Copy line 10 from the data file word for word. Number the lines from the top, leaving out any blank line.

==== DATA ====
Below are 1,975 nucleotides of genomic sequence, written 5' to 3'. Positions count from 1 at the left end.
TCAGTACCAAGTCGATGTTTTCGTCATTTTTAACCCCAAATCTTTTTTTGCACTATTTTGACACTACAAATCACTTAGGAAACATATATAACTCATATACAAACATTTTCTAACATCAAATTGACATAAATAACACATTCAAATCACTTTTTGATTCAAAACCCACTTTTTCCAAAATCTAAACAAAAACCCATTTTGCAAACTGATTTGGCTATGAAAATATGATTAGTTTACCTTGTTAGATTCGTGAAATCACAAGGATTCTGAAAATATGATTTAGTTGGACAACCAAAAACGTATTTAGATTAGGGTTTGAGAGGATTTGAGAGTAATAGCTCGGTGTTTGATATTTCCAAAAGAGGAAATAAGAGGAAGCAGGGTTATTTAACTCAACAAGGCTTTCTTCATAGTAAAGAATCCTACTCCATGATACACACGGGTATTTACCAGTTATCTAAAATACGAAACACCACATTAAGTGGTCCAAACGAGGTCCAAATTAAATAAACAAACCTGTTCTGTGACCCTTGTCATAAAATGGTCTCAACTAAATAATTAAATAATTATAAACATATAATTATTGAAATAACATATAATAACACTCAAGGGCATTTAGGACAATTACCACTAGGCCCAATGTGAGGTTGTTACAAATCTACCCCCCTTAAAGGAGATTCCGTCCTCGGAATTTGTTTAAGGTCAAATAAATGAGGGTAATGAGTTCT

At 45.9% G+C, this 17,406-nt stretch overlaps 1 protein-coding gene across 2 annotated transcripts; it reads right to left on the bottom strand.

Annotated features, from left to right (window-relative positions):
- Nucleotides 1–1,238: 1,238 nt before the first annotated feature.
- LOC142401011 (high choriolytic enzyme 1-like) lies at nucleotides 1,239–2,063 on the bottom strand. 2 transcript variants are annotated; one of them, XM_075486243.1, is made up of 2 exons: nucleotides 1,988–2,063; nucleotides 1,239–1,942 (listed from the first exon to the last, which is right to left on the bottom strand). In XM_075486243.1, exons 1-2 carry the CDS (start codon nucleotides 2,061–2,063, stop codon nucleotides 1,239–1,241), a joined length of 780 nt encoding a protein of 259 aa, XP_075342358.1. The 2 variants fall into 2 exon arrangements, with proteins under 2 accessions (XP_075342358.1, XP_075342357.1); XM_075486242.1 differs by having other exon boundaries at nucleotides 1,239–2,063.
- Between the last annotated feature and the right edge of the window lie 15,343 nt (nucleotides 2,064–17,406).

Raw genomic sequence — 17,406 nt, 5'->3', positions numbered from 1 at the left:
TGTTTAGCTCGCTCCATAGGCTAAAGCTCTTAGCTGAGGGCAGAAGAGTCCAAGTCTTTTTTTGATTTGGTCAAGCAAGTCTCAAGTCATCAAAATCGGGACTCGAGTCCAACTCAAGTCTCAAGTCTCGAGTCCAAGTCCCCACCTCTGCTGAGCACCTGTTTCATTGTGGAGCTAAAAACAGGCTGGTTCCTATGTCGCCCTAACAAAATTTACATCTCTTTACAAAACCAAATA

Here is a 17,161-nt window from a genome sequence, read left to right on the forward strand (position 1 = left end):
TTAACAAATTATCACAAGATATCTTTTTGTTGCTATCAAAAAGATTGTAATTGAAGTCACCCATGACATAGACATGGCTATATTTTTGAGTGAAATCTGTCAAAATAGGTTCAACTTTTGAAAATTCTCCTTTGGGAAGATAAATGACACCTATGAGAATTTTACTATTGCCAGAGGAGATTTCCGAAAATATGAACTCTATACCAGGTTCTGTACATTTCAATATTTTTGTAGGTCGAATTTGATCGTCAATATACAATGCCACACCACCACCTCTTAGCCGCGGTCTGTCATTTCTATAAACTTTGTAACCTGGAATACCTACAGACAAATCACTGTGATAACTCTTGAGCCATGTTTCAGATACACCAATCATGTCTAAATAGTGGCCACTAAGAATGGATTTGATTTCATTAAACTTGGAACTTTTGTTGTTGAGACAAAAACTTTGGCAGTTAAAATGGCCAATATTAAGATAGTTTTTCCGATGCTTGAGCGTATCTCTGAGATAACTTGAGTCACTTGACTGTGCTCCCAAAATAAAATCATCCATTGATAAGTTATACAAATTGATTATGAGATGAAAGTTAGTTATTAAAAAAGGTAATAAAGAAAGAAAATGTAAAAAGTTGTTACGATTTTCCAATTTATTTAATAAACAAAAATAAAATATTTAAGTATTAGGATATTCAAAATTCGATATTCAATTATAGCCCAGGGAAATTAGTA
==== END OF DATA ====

Here is a 17,161-nt window from a genome sequence, read left to right on the forward strand (position 1 = left end):